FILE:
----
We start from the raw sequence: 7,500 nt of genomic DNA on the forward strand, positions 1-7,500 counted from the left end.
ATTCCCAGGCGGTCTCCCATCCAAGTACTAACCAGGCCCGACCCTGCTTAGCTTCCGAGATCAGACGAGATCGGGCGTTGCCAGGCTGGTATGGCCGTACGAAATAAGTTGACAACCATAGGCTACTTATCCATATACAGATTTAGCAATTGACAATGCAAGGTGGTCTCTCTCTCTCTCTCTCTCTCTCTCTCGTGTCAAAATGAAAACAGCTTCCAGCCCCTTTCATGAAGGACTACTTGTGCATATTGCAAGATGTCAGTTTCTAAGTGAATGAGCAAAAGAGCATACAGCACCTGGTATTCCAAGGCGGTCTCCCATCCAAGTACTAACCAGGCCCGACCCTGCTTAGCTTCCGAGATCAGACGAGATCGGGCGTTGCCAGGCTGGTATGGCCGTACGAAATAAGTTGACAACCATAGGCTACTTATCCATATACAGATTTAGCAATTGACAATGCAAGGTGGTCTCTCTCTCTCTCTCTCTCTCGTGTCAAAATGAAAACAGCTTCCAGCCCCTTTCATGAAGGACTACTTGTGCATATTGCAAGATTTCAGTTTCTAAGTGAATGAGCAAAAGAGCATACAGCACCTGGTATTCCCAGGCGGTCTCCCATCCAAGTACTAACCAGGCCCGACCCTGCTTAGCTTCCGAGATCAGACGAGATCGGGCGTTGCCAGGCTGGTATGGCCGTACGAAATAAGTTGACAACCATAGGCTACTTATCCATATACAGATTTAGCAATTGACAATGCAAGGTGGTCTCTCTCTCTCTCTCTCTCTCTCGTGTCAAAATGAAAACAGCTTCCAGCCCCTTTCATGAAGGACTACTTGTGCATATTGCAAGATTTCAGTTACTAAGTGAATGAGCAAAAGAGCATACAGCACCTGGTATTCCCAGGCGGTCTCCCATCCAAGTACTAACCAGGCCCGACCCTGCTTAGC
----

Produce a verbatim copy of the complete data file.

We start from the raw sequence: 7,500 nt of genomic DNA on the forward strand, positions 1-7,500 counted from the left end.
ATTCCCAGGCGGTCTCCCATCCAAGTACTAACCAGGCCCGACCCTGCTTAGCTTCCGAGATCAGACGAGATCGGGCGTTGCCAGGCTGGTATGGCCGTACGAAATAAGTTGACAACCATAGGCTACTTATCCATATACAGATTTAGCAATTGACAATGCAAGGTGGTCTCTCTCTCTCTCTCTCTCTCTCTCTCGTGTCAAAATGAAAACAGCTTCCAGCCCCTTTCATGAAGGACTACTTGTGCATATTGCAAGATGTCAGTTTCTAAGTGAATGAGCAAAAGAGCATACAGCACCTGGTATTCCAAGGCGGTCTCCCATCCAAGTACTAACCAGGCCCGACCCTGCTTAGCTTCCGAGATCAGACGAGATCGGGCGTTGCCAGGCTGGTATGGCCGTACGAAATAAGTTGACAACCATAGGCTACTTATCCATATACAGATTTAGCAATTGACAATGCAAGGTGGTCTCTCTCTCTCTCTCTCTCTCGTGTCAAAATGAAAACAGCTTCCAGCCCCTTTCATGAAGGACTACTTGTGCATATTGCAAGATTTCAGTTTCTAAGTGAATGAGCAAAAGAGCATACAGCACCTGGTATTCCCAGGCGGTCTCCCATCCAAGTACTAACCAGGCCCGACCCTGCTTAGCTTCCGAGATCAGACGAGATCGGGCGTTGCCAGGCTGGTATGGCCGTACGAAATAAGTTGACAACCATAGGCTACTTATCCATATACAGATTTAGCAATTGACAATGCAAGGTGGTCTCTCTCTCTCTCTCTCTCTCTCGTGTCAAAATGAAAACAGCTTCCAGCCCCTTTCATGAAGGACTACTTGTGCATATTGCAAGATTTCAGTTACTAAGTGAATGAGCAAAAGAGCATACAGCACCTGGTATTCCCAGGCGGTCTCCCATCCAAGTACTAACCAGGCCCGACCCTGCTTAGC